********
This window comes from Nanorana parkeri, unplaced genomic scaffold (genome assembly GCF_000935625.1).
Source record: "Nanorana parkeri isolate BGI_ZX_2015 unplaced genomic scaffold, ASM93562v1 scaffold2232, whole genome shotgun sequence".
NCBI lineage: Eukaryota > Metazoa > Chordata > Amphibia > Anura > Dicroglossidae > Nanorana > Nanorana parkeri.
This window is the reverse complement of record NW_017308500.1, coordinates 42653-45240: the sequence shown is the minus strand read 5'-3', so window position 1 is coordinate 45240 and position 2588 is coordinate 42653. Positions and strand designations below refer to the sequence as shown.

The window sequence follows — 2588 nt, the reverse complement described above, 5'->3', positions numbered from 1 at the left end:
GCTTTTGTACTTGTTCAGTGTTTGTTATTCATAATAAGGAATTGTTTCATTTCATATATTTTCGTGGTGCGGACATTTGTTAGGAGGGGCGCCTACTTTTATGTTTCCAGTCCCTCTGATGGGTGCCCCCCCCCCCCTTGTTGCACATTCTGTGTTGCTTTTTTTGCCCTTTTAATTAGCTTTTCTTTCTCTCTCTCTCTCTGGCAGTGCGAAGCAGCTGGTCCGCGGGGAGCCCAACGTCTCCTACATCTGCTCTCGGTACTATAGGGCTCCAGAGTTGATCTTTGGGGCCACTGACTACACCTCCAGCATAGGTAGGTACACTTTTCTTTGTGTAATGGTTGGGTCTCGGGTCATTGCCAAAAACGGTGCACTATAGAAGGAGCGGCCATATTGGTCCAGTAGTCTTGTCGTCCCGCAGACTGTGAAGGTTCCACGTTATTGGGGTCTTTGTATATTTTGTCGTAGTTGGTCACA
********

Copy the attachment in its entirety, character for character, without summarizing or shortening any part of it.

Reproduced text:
This window comes from Nanorana parkeri, unplaced genomic scaffold (genome assembly GCF_000935625.1).
Source record: "Nanorana parkeri isolate BGI_ZX_2015 unplaced genomic scaffold, ASM93562v1 scaffold2232, whole genome shotgun sequence".
NCBI lineage: Eukaryota > Metazoa > Chordata > Amphibia > Anura > Dicroglossidae > Nanorana > Nanorana parkeri.
This window is the reverse complement of record NW_017308500.1, coordinates 42653-45240: the sequence shown is the minus strand read 5'-3', so window position 1 is coordinate 45240 and position 2588 is coordinate 42653. Positions and strand designations below refer to the sequence as shown.

The window sequence follows — 2588 nt, the reverse complement described above, 5'->3', positions numbered from 1 at the left end:
GCTTTTGTACTTGTTCAGTGTTTGTTATTCATAATAAGGAATTGTTTCATTTCATATATTTTCGTGGTGCGGACATTTGTTAGGAGGGGCGCCTACTTTTATGTTTCCAGTCCCTCTGATGGGTGCCCCCCCCCCCCTTGTTGCACATTCTGTGTTGCTTTTTTTGCCCTTTTAATTAGCTTTTCTTTCTCTCTCTCTCTCTGGCAGTGCGAAGCAGCTGGTCCGCGGGGAGCCCAACGTCTCCTACATCTGCTCTCGGTACTATAGGGCTCCAGAGTTGATCTTTGGGGCCACTGACTACACCTCCAGCATAGGTAGGTACACTTTTCTTTGTGTAATGGTTGGGTCTCGGGTCATTGCCAAAAACGGTGCACTATAGAAGGAGCGGCCATATTGGTCCAGTAGTCTTGTCGTCCCGCAGACTGTGAAGGTTCCACGTTATTGGGGTCTTTGTATATTTTGTCGTAGTTGGTCACA